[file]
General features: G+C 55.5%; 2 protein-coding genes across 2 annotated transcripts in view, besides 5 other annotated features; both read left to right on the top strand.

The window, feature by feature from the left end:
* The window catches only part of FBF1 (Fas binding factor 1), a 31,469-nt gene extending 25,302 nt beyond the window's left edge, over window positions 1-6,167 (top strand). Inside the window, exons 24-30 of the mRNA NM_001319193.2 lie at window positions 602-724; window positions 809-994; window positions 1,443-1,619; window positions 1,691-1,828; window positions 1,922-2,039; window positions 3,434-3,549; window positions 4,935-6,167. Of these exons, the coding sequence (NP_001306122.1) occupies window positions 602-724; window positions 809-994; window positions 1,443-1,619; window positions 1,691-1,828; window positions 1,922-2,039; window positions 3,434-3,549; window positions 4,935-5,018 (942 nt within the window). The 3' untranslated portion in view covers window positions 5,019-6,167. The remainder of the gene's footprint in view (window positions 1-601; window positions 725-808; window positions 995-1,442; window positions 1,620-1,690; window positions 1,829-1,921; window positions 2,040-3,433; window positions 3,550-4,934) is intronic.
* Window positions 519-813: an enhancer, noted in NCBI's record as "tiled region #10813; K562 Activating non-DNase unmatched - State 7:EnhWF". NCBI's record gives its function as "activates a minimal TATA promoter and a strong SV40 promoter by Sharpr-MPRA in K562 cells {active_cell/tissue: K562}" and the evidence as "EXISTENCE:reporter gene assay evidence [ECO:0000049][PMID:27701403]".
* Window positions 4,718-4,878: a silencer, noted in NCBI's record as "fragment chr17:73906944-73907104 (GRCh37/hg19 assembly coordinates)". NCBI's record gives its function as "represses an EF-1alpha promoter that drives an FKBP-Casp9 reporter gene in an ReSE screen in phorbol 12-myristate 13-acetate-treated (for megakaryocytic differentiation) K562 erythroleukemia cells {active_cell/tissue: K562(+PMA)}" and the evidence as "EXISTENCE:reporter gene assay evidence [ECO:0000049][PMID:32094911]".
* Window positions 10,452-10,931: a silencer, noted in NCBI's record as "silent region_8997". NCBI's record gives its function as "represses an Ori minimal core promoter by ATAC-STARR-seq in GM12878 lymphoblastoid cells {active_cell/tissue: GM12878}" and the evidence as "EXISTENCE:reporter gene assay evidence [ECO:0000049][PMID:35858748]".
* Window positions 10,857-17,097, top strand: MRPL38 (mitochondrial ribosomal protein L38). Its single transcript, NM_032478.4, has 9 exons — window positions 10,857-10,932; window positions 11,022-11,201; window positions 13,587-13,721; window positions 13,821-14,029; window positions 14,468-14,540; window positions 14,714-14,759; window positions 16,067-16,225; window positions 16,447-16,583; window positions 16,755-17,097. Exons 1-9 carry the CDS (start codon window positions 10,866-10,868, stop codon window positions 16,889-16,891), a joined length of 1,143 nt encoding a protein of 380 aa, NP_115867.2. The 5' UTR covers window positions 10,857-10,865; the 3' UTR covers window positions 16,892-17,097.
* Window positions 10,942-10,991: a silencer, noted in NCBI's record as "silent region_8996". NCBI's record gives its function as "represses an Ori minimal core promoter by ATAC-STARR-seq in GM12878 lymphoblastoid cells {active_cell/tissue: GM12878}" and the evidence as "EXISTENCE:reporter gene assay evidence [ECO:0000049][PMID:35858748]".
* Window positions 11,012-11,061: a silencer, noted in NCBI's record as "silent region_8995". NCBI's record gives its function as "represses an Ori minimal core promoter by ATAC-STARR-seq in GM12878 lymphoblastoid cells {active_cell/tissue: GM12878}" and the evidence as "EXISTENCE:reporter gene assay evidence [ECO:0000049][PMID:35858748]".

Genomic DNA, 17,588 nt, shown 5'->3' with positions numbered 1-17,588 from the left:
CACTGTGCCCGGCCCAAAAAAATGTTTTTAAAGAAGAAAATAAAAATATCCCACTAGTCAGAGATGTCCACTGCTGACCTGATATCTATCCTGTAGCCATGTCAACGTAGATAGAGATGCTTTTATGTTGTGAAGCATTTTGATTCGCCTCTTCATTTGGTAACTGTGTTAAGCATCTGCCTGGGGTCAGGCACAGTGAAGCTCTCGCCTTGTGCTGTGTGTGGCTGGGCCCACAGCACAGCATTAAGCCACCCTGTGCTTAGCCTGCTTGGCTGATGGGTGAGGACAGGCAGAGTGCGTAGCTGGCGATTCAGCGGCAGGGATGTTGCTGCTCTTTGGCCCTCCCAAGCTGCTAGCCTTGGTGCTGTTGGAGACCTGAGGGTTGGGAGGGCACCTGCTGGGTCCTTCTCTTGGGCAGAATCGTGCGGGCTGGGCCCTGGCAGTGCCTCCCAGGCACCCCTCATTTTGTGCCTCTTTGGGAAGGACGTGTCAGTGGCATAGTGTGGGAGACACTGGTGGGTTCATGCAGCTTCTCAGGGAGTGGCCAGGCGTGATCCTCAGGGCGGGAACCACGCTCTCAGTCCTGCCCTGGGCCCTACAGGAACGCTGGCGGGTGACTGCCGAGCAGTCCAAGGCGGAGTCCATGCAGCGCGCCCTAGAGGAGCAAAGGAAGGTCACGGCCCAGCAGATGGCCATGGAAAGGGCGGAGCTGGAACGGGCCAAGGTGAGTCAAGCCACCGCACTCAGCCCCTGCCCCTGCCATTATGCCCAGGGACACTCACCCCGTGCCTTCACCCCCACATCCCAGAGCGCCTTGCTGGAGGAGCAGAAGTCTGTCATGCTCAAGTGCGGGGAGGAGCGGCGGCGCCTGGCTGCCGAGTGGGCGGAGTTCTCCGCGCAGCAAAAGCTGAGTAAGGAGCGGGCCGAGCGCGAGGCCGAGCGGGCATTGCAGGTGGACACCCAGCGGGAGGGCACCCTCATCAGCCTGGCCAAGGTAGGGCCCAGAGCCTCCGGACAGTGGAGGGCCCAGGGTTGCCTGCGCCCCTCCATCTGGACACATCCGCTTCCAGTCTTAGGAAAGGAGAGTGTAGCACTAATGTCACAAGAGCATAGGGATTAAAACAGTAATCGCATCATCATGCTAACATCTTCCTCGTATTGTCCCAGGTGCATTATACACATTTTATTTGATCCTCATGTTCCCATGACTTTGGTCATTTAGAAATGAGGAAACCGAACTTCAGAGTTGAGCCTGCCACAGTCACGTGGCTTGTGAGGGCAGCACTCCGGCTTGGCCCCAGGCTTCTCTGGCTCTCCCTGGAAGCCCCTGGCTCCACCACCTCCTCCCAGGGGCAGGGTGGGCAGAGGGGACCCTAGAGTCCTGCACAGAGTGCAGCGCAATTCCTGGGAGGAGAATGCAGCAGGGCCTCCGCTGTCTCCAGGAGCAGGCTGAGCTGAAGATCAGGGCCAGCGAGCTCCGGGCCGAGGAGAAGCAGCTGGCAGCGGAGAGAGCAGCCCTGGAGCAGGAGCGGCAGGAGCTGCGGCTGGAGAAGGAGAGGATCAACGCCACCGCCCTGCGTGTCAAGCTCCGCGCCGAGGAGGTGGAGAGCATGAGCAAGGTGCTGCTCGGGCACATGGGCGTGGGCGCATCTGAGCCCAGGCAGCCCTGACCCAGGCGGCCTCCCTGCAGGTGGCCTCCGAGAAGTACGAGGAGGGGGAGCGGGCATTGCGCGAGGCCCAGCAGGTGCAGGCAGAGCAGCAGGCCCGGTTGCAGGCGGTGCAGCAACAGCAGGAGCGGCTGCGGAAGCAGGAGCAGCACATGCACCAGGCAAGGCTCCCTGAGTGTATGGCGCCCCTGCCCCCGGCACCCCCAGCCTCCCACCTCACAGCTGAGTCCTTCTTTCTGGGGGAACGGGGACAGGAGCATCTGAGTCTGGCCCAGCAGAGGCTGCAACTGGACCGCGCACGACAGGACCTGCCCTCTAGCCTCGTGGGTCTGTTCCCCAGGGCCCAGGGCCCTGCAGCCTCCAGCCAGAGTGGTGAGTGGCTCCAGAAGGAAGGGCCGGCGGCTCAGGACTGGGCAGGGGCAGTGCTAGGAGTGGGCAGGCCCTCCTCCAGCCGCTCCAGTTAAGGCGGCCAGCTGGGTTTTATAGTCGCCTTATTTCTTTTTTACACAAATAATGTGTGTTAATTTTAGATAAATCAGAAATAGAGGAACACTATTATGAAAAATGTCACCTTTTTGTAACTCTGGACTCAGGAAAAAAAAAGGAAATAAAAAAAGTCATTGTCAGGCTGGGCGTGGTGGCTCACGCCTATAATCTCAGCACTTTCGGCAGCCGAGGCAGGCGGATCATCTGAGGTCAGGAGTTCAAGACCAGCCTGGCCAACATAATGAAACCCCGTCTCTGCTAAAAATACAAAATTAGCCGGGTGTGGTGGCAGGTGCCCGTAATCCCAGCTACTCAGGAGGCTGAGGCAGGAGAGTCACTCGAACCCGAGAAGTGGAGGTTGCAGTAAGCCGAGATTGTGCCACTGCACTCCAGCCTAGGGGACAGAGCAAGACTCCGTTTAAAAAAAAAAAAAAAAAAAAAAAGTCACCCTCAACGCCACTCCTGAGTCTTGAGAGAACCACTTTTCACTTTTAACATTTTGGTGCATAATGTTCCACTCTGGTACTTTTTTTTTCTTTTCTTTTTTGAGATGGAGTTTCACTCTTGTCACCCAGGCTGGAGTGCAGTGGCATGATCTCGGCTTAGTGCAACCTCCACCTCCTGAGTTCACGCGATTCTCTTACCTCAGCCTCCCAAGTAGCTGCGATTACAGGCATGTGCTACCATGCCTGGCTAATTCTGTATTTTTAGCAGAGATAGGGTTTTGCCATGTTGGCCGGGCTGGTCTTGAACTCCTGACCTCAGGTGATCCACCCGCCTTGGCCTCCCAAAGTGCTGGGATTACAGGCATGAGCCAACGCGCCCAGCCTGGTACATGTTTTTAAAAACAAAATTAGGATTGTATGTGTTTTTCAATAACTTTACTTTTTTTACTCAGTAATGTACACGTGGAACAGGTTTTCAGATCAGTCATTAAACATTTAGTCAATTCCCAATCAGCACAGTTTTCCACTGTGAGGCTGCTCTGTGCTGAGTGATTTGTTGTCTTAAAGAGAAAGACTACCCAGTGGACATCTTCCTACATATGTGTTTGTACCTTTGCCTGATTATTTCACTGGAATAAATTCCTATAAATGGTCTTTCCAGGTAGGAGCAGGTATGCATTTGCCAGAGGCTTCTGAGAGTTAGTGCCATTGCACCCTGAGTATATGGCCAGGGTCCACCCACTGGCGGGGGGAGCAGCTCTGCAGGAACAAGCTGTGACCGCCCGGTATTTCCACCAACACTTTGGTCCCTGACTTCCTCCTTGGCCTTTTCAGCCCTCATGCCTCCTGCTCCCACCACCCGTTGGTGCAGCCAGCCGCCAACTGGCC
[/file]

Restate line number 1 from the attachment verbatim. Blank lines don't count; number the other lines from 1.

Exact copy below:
General features: G+C 55.5%; 2 protein-coding genes across 2 annotated transcripts in view, besides 5 other annotated features; both read left to right on the top strand.